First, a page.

The American Civil Liberties Union was conspicuously silent. In 1995 it had joined the National Rifle Association and other conservative groups to protest the militarization of federal law enforcement. But the week after the raid the ACLU seemed preoccupied championing gay marriage and partial-birth abortion. According to the Los Angeles Times, there was a hot internal debate at the ACLU on whether to react; eventually, the organization quietly announced that it was “troubled” by the incident. Forgotten was the ACLU’s defense in the 1980’s of 12-year-old Walter Polovchak’s right not to be forcibly returned to the Soviet

A striking thing about Clinton’s Rose Garden press appearance was the hang-dog look on his face. He appeared to know full well that the Diaz photo would undercut his efforts to delegitimize fear of government. For Clinton, government is “a champion of national purpose”–“the instrument of our national community” and “a progressive instrument of the common good.” In a speech to the Democratic National Committee on January 21, 1997, he bragged: ” We ended the notion that government is the problem…. Make no mistake, our view prevailed.” Now Americans are less likely to regard government as a hovercraft floating gently above their lives.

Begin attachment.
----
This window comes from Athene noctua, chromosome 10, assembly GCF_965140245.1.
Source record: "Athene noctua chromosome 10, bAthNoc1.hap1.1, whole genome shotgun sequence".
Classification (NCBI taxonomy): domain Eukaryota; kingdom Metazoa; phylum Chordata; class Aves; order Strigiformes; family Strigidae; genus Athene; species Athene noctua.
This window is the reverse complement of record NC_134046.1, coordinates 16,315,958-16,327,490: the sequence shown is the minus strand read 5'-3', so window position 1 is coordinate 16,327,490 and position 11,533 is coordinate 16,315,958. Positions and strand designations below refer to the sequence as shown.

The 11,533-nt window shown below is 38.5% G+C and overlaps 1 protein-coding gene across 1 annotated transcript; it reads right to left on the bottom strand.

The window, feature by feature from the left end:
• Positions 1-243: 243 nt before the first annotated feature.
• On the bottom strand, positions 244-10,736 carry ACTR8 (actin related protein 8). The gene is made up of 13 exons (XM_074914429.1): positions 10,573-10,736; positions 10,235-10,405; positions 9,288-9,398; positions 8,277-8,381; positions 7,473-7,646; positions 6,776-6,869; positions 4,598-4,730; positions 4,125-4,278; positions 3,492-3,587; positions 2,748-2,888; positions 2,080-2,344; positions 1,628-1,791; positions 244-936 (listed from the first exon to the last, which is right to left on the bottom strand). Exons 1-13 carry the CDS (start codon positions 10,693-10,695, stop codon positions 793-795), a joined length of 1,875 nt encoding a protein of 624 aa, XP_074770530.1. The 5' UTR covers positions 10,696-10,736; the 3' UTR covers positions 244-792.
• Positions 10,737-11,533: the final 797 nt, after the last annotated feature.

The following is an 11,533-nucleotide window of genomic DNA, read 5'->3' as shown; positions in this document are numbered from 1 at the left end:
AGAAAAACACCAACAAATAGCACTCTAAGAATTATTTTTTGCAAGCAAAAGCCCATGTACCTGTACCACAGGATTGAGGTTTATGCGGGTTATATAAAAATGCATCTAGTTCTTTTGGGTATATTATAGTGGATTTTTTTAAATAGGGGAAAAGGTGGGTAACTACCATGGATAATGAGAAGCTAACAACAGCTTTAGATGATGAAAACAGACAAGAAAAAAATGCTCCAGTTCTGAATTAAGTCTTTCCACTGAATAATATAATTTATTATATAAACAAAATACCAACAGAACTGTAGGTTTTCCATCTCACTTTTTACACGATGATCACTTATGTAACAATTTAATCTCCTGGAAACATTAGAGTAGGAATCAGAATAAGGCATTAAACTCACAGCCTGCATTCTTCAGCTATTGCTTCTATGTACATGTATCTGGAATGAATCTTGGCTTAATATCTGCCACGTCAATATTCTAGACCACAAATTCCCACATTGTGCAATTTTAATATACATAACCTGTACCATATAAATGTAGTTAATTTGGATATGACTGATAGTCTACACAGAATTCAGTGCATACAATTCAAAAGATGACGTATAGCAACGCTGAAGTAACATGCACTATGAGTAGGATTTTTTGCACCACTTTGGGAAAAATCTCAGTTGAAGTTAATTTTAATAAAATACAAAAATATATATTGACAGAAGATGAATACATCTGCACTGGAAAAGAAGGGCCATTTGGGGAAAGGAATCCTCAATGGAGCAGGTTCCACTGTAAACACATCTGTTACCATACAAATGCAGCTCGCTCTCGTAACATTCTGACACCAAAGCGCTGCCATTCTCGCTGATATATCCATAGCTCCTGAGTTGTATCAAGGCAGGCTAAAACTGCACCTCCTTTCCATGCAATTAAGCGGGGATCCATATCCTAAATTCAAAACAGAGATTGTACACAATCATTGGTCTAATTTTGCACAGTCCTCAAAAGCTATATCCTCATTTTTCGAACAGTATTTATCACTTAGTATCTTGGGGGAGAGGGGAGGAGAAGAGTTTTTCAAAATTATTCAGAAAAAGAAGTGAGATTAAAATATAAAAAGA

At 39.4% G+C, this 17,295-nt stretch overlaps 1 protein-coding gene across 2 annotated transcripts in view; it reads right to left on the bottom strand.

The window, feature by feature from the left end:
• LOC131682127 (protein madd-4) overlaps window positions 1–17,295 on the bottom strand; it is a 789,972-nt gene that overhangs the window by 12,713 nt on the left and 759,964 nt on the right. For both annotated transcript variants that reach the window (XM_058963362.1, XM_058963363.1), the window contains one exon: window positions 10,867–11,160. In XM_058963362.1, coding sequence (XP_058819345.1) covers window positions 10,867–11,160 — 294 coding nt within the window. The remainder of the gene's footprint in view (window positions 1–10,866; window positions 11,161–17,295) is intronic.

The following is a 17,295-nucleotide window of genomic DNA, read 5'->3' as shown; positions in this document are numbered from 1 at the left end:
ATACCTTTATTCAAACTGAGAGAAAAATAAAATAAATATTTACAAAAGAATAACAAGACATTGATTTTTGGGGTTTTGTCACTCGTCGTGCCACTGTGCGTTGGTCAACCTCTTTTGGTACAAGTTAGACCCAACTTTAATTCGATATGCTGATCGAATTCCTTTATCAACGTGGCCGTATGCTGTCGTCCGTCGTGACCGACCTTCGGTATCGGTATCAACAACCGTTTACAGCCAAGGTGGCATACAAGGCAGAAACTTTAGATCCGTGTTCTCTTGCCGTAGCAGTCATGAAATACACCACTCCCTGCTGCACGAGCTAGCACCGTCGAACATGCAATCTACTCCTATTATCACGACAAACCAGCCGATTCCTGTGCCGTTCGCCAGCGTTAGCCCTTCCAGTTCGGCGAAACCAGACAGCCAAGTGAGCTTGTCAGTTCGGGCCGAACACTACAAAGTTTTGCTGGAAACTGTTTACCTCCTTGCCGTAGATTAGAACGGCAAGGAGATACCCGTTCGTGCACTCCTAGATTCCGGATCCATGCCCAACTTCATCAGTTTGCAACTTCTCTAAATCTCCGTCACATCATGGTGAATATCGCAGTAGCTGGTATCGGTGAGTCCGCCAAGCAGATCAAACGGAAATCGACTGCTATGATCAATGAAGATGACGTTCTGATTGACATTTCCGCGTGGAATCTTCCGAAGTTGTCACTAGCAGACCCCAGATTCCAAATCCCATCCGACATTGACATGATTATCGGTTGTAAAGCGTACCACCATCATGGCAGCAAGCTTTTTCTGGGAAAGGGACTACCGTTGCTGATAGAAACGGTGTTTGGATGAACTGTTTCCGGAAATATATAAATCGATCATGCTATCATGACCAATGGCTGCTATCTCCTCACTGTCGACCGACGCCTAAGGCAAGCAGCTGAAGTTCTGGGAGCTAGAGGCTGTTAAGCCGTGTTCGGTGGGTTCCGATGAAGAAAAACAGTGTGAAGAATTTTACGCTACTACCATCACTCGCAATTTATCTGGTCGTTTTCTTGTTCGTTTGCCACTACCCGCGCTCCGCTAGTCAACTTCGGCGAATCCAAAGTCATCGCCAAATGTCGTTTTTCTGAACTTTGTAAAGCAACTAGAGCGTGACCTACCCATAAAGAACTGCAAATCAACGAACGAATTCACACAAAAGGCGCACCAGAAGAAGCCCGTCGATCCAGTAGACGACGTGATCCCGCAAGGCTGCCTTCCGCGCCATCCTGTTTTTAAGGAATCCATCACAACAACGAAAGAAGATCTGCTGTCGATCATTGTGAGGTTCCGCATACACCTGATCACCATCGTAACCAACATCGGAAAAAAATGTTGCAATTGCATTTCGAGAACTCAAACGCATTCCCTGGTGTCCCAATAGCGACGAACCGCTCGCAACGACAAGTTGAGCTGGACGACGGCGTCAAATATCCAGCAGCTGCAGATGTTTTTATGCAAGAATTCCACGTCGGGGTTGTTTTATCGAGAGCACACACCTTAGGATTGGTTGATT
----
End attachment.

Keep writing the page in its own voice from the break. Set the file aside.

The photo also undercuts Clinton’s attempts to persuade Americans that only government officials should be allowed to possess firearms. Clinton has been far and away the most anti-gun president in American history. Since 1993, he has signaled his desire to ban ownership of up to 35 million guns. In 1996, he championed legislation that created 100,000 gun-ban zones nationwide and he helped enact a law that retroactively turned a million gun owners into felons. His FBI created an illegal national registry of all people who bought firearms after November 1998. His administration explicitly argued before the Supreme Court that every gun owner must be presumed guilty, the same as drug dealers–simply because the gun owner should have known that guns are dangerous items subject to regulation.